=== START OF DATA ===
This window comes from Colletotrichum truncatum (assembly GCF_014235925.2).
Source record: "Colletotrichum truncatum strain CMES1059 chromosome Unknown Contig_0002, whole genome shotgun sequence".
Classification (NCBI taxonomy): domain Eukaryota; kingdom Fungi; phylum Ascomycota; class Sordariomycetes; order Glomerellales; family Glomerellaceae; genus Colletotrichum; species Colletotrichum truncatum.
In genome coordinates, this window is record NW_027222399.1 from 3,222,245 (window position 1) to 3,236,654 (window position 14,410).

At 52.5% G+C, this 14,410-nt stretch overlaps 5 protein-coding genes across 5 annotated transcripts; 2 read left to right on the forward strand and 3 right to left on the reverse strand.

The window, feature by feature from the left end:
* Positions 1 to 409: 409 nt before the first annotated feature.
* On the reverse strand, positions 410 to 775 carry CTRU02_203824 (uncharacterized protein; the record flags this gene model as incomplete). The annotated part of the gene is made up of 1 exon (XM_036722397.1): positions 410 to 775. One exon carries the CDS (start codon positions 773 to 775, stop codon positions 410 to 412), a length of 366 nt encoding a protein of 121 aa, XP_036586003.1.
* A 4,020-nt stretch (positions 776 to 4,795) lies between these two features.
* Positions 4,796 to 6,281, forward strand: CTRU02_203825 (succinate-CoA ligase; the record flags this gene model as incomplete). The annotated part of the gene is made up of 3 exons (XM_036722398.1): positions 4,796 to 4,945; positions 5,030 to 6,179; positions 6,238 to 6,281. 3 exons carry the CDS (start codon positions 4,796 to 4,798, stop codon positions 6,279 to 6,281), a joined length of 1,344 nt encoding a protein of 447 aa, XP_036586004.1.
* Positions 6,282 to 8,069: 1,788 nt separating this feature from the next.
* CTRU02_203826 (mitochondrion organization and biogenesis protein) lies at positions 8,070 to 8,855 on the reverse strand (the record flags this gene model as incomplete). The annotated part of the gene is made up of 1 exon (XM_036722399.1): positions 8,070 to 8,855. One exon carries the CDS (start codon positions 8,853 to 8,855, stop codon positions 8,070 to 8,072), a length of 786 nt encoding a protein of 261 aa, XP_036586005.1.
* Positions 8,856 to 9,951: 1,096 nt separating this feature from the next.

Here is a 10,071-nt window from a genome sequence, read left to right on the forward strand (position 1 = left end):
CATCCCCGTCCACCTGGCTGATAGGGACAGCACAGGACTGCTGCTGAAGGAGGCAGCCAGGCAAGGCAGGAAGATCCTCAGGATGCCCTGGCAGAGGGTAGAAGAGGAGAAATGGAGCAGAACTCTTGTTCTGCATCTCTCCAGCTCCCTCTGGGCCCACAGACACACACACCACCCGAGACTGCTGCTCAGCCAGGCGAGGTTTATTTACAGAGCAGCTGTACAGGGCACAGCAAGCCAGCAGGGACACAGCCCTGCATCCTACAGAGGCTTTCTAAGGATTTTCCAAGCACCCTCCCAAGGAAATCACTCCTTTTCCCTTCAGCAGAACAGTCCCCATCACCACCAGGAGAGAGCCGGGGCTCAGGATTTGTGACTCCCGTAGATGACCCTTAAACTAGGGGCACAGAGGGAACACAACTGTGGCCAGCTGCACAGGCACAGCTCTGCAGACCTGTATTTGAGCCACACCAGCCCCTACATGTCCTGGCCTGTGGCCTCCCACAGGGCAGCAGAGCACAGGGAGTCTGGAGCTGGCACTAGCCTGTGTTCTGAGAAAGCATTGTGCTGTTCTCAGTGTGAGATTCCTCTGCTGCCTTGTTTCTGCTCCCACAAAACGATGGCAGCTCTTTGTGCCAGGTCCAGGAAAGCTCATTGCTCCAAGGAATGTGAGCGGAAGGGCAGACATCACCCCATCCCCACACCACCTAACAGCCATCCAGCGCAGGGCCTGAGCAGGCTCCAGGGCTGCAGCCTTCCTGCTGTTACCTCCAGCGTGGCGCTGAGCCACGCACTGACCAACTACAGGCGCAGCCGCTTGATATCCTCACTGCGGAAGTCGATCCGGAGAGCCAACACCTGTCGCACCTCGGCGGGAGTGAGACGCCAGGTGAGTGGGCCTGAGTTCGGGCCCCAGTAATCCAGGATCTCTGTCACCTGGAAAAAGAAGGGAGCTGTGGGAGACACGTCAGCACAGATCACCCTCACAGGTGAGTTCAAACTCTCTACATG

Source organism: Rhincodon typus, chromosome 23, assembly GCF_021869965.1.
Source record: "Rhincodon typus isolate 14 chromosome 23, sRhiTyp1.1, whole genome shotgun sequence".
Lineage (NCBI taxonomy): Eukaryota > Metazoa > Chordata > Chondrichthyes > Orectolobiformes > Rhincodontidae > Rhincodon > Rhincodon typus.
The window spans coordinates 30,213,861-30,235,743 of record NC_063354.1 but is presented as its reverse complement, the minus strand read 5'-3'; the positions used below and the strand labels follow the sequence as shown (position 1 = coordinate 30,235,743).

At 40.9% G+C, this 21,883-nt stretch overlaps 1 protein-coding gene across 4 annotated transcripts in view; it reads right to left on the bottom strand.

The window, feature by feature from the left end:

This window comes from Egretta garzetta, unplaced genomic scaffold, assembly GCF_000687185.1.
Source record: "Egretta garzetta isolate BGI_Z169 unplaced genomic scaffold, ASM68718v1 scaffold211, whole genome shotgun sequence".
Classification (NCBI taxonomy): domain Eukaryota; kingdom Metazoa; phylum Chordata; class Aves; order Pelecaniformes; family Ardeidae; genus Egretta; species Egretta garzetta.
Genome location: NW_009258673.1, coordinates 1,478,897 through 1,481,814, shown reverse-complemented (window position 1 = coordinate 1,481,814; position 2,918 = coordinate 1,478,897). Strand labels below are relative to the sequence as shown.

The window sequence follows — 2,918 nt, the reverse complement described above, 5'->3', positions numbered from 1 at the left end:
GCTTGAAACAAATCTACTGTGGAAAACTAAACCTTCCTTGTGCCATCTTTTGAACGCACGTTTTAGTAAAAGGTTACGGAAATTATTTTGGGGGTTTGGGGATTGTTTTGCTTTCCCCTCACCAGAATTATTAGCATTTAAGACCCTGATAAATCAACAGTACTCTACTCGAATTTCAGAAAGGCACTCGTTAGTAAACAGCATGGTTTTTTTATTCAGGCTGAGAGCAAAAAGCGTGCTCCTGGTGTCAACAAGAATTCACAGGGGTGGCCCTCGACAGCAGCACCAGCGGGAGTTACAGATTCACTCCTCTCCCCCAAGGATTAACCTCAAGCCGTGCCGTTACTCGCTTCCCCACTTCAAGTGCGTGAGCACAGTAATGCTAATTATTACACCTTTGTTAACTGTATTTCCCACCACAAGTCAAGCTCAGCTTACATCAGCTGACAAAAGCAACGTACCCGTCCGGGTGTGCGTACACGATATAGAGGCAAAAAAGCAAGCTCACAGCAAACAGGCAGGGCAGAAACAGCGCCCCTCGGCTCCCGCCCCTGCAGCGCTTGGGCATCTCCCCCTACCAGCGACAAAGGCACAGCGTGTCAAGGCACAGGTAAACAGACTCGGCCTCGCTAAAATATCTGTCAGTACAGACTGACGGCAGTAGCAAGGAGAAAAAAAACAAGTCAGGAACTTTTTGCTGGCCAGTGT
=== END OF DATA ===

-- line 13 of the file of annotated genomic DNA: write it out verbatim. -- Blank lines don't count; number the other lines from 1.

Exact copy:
* Positions 8,856 to 9,951: 1,096 nt separating this feature from the next.